2) Orb - Looked playful and strong in the work, although I will admit it didn’t wow me as much as his Derby and Preakness works. He looks good, and in this dull three-year-old crop, he might not have much to worry about.

3) Unlimited Budget - Kind of surprised me since I currently am not paying the lone filly much mind in general. She looked very focused on the task at hand and showed off her competitive side as well as her fitness in managing to keep her partner at bay.

One of the prettiest ponies in the Triple Crown: Golden Soul

One of the prettiest ponies in the Triple Crown: Golden Soul

Back to Belmont: Unlimited Budget

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In 2007, I laid eyes on what was probably the most exciting moment I’ve ever had watching a horse race from the TV. Rags to Riches, the lone filly in the Belmont Stakes (I), fell to her knees at the start before comparing shoulders with Curlin. Back and forth they went in the stretch, until the chromey lass prevailed over one of the indisputably best modern racehorses. It was the first time in over a hundred years a filly won the huge race, and now this year, we have one of Curlin’s first boys and a daughter of his arch-rival Street Sense competing in the third jewel of the Triple Crown.

Unlimited Budget has proven to be a pretty consistent runner, racing under the blue-and-orange colors of Repole and under the guidance of Todd Pletcher, who also trained Rags to Riches. “Budgie” looked like a good value bet heading into a loaded Kentucky Oaks (I) field, and despite being jostled at the start, pulled ahead in the stretch to finish a strong third. The pace in the Oaks was rapid thanks to Beholder, who held up well under stress to remain 2nd, but she set up for the closing Princess of Sylmar who won. A three-time graded winner, it was Unlimited Budget’s first defeat. It was honestly not a bad race overall, but not one telling of how far she’s willing to go.

For the Belmont, Budgie has a couple questions to answer:

  • Can she go from winning at 9 furlongs to 12?
  • Can she overcome her pedigree? I still regard Street Sense pretty highly as a sire (though he is only proving himself late), but Valid Appeal is the damsire without much else worth mentioning. Valid Appeal was a decent middle-distance goer, but hasn’t thrown a lot in the way of classic ability.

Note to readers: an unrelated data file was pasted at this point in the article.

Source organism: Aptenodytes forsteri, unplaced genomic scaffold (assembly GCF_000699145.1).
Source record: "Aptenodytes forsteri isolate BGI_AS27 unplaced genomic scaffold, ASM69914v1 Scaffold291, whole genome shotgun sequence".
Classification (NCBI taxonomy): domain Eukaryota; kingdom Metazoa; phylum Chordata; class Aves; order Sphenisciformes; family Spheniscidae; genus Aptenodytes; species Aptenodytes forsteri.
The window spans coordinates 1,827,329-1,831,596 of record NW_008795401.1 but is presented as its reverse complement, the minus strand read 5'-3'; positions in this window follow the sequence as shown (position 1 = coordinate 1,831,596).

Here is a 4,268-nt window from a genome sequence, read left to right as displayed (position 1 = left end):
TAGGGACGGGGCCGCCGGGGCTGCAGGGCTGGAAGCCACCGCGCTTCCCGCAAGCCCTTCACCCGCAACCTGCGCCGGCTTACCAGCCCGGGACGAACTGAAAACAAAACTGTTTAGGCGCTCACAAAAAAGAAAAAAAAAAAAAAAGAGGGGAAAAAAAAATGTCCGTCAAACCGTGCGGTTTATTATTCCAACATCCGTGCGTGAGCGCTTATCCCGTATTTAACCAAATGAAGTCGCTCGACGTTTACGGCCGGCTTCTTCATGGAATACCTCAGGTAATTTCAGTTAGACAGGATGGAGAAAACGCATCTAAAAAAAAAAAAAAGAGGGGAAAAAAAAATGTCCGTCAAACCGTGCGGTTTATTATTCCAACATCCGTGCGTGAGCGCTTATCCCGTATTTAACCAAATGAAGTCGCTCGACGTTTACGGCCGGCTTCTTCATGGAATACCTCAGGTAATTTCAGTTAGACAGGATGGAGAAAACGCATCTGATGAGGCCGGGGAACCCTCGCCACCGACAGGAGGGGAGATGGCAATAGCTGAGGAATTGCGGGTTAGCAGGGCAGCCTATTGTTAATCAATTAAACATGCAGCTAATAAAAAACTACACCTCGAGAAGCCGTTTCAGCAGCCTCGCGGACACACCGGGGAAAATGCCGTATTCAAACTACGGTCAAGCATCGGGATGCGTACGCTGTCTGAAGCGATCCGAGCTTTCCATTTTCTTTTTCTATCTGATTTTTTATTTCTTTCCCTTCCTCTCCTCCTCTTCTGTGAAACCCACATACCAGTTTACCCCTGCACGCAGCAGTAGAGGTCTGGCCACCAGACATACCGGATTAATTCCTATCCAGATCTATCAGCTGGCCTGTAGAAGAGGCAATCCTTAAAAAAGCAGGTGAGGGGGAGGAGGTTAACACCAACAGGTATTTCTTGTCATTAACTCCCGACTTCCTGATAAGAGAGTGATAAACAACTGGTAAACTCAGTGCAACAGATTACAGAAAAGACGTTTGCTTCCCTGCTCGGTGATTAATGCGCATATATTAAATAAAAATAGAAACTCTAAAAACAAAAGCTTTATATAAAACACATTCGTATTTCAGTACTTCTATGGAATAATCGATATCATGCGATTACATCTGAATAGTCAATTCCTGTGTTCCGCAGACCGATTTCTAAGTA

In other tidbits, top rider Rosie Napravnik is slated to ride and the filly looks fit, breezing a bullet 4 panels in :47 1/2 that looked smooth to onlookers.

OVER-HATER. EVERYONE'S PRECIOUS UNION RAGS WON THE BELMONT AND HAD THE SAME SIRE. NO REASON OVERANALYZE WILL NOT DO THE SAME.

Asked by thoughtsonracinglifeandmore

I felt Union Rags would win the Belmont because he looks the part, not so much because of his pedigree. Overanalyze just doesn’t seem like that good of a horse, and seeing as speed figures just about proved nothing the past several months, I don’t see how anyone could favor him over everyone else. For some odd reason, everyone seems to be paying more attention (than they should) to Overanalyze and Palace Malice… not that I mind. I don’t like either and it improves the odds on the horses I do like.

Golden Soul is currently my favorite to win for similar reasons.

Now that I’ve read other people’s garble about the Belmont

I will say this:

Overanalyze is to the Belmont as Goldencents was to the Derby.

*closes book*

And nobody get me started on Palace Malice!

The best Thoroughbred horse racing blog on Tumblr! Updated daily with handicapping analysis, photos, editorials, and things gathered 'round the web.

Tracks visited: Calder, Saratoga, Belmont, Suffolk, Aqueduct.